How to Shoot the Northern Lights

Whether you’re off to the northern reaches of Canada or Alaska, the Nordic countries, or Scotland this winter, you’ll be tingling with excitement to recreate the northern lights from photography you’ve been drooling over for goodness knows how long. Latin for the northern dawn, the aurora borealis displays a solar-powered jig of shimmering green swathes rippling across the sky. Here are the basics on how to capture Nature’s most spectacular after-dinner show.



Download a local alert app to determine the aurora forecast. Keep your eyes peeled on the KP index ranging from zero, for low activity, to 9—time to get your game face on. Only a guide, the coronal mass ejection can still be seen at KP 2. However, heavy cloud coverage isn’t conducive to seeing the swirls of light, let alone shooting them. Neither is setting up your stall near any light pollution. Aim for clear, dark skies with 0-20 percent cloud.

Bearing witness to the otherworldly spectacle can mean enduring inhuman temperatures. Insulate yourself for the conditions and temperatures in which you’ll be shooting. You could be stood for a while; wear gloves in which you can operate your camera, with winter gloves on top. Nothing burns like the cold—a hot flask, hand warmers, and a head torch (a red light won’t disturb your night vision) are priceless items in the field, too. When the aurora forecast looks promising, and you’re not plagued by bad weather, choose a spot with foreground and/or background interest such as trees, water, or a mountain. During the day, set up the equipment you’ll be using at night. When darkness descends, keep your face glued to the sky; some auroras flash in a fleeting moment. When the miracle lasts hours, it’ll be like prying a magnet off steel.



Camera Full-frame or 35mm, DSLR or mirrorless camera on manual preferably in RAW image format (gives greater flexibility in post than JPEG)

Tripod A robust tripod (e.g., RRS) that won’t be buffeted during long exposure times

Lens Wide-angle lens to encapsulate a significant portion of the sky

Spares Batteries (some run low in the cold, keep them close to your body) and memory cards

Nice-to-haves A statue-still model in the shot is a bonus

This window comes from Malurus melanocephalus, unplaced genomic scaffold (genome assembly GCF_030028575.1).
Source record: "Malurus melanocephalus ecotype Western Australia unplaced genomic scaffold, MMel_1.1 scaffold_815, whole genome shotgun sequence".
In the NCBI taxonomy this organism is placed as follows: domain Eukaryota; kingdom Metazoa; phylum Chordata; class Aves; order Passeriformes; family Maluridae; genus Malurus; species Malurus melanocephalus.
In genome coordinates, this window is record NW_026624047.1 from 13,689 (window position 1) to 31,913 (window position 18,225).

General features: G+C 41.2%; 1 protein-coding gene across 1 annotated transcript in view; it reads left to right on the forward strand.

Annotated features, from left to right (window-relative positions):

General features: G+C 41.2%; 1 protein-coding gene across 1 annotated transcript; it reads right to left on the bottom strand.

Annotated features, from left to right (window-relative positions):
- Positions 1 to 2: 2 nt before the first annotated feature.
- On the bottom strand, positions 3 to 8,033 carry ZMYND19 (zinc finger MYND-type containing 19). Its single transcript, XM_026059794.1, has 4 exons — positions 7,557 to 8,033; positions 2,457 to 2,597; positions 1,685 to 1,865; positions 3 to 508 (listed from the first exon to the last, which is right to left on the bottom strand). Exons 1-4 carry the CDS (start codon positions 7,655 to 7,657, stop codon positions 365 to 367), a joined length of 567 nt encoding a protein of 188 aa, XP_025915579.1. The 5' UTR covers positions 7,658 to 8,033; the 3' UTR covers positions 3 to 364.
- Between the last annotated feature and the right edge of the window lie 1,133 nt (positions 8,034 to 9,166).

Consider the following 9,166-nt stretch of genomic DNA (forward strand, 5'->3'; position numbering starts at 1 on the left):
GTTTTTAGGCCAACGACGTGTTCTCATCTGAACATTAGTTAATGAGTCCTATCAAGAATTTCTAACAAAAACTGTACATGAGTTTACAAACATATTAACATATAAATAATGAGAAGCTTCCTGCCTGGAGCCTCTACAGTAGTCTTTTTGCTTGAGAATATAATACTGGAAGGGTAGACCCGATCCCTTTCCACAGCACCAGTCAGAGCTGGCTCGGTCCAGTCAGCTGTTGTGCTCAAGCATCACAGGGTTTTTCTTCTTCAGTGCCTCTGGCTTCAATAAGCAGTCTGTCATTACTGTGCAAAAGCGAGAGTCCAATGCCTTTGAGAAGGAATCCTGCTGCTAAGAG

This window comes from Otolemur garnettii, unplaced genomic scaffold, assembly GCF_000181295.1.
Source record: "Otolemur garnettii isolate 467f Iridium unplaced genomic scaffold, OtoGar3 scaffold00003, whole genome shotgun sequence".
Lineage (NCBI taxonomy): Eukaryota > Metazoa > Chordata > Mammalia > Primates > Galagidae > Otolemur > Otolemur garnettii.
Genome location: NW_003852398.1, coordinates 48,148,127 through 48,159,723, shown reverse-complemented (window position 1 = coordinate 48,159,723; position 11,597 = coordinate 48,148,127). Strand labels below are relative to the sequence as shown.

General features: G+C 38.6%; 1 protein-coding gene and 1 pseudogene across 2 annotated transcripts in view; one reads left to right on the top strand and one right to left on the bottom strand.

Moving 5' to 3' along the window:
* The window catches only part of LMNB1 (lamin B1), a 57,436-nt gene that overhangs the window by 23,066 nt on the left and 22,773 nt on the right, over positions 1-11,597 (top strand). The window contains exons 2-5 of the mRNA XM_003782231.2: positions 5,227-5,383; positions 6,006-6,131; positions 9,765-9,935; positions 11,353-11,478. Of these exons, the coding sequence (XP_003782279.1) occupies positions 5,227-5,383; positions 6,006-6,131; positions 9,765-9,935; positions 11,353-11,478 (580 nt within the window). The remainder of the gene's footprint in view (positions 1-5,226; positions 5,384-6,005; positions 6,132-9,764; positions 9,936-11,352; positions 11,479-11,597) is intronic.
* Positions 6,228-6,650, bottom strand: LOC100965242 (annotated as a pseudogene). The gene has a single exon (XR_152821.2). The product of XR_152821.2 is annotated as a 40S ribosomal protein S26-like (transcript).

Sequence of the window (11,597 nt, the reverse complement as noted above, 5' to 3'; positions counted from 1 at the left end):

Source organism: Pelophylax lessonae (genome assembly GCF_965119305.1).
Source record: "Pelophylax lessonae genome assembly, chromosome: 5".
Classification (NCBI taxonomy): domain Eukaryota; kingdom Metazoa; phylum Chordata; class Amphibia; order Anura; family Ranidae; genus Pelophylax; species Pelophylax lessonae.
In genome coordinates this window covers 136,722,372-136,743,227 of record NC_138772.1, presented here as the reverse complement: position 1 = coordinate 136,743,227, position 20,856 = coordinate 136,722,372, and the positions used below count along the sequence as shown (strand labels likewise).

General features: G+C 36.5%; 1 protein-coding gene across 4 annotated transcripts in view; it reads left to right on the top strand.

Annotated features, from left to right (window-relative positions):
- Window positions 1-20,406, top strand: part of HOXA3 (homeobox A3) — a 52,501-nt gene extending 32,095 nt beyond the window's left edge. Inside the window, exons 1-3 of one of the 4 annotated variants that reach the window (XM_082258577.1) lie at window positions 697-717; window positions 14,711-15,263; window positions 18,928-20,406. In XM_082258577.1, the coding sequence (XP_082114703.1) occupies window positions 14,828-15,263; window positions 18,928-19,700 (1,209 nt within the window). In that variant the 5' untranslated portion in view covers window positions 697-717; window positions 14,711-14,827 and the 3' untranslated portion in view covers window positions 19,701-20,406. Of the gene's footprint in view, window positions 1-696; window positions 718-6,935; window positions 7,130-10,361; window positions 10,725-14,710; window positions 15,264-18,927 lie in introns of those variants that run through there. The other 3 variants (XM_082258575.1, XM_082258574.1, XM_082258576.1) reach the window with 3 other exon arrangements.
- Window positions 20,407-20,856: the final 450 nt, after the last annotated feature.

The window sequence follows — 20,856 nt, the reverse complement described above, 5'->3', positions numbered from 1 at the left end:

NB: Steps 1-4 during the day

  1. Focus Set the lens at infinity and tweak the focus ring. When happy, use masking tape or a silver Sharpie to mark the focus ring’s positioning with the lens barrel so it’s pin-sharp when the aurora emerges.
  2. Metering mode Evaluative or matrix
  3. Aperture Ideally f/2.8 or the lowest number on your lens
  4. White balance Leave on auto, adjust in post-edit. Or, shoot around Kelvin 3500 to add a cooler tone to your images and better match what you’re seeing.
  5. Exposure 10-25 seconds for slow-moving auroras and 5-9 seconds for faster-paced ones. Use your camera’s metering system as a guide.
  6. ISO 400-3200 Experiment with 400 upwards until you reach the desired brightness. The lower ISO, the less noise. It’s advantageous to use your camera’s histogram to avoid losing any detail in the shadows off the left or blowing out the highlights on the right. The screen’s brightness isn’t an ideal indicator of exposure.

When photographing the aurora’s great curtains of green fire in vivid colour and sharp detail, keep refining the settings as the shafts of light change colour, brightness, and speed—strobing from one horizon to the next. Notch the ISO up slightly if your exposure is too dark but watch for noise creeping in. Avoid raising the ISO to achieve a brighter image before opening your aperture to f/2.8 (or your camera’s widest aperture). That, with a bit of luck and persistence, you’ll be ODing on shooting the emerald light show. Framed in a beautiful capture, you can forever preserve the northern lights as the celestial phenomenon that it is.

British born and location independent, Four Wheeled Nomad is Lisa Morris and Jason Spafford. Remote wilderness exploration is the couple’s driving force, enabling their skillset as content creators. Previously, they co-ran scuba diving trips. Having hung up the fins, they motorcycled the Americas—an almost five-year, 80,000-mile jaunt taking in Antarctica to the Arctic. Jason is a photographer who dabbles in filmmaking. His internationally published portfolio is layered in two decades of adventure travel, landscape, and commercial, and his beautiful captures can be found on Instagram. Lisa freelances for publications worldwide in the hopes of inspiring people to consider their relationship with nature. Currently, a photographic expedition sees them in a Toyota Hilux, roaming Nordic countries and beyond as borders reopen.